Tuesday, February 2, 2010

Culture: Watch for Rising Violent Crime

TORONTO, ONTARIO - The "TEA" (standing for "Taxed Enough Already?") party movement in the United States is largely seen as having political consequences. It may elect specific candidates (some would say Scott Brown in Massachusetts), it may push the Republican Party to the right (remember the Congressional election in New York's 23rd District?), and it may lead to a radical shift in Congressional makeup this fall. What may be even more relevant to the average person is that it likely portends an increase in violent crime.

Some analysts were quite surprised when the murder rate in the United States did not appreciably rise when the recession took hold. Violent crime rates were thought by some to be mostly correlated to economic status; the more people seemed to have invested in a job and their general economic situation, the less likely they would be to resort to violence. However, that correlation doesn't seem to hold up, including in the recent period when unemployment and insecurity went up, and the murder rate and other violent crime statistics did not.

In researching his recent book, American Homicide, Ohio State professor Randolph Roth found instead that the correlation was with belief in government and trust of fellow citizens. As long as those two elements are in place, poverty and unemployment don't seem to matter, and neither do incarceration rates or tough-on-crime policies. If people trust the people around them and trust their government to act in their best interests, they don't seem to resort to violence.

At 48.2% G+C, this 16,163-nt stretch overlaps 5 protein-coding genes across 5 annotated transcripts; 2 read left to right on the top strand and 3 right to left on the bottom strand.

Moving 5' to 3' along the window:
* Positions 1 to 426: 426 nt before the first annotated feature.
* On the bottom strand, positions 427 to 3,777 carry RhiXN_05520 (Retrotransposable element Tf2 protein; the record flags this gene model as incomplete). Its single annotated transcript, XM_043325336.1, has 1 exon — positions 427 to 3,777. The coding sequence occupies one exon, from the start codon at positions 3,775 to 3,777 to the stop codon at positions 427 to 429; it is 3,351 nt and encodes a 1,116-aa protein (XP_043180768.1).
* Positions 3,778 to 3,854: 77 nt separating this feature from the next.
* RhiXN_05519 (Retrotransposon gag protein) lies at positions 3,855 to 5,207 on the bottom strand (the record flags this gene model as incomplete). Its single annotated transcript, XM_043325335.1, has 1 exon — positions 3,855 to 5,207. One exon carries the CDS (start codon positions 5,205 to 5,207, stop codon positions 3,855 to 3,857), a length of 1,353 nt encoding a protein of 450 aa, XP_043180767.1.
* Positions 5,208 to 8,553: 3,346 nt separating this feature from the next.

In a recent CBC interview I've mentioned before, Roth pointed out that the effect might explain why the United States is so much more violent than its northern neighbour, with more than double the murder rate. Canadians generally trust their government--and their fellow Canadians--while those south of the border do not.

So, when Barack Obama was being viewed positively and talked about entering a post-racial era, the unemployment rate and other economic indicators didn't matter so much, the murder rate still went down. Now that the "TEA" Party is raising ire at government, we can expect it will go back up again.

What I find interesting is that Roth has gotten so little media attention for research that is intellectually interesting, correlated with other researchers in Europe, and potentially has a clear lesson to learn. Why not? Because the media makes money from people getting mad at government. It's good business to keep things the way they are--and that may be the most disturbing thing about Roth's findings.

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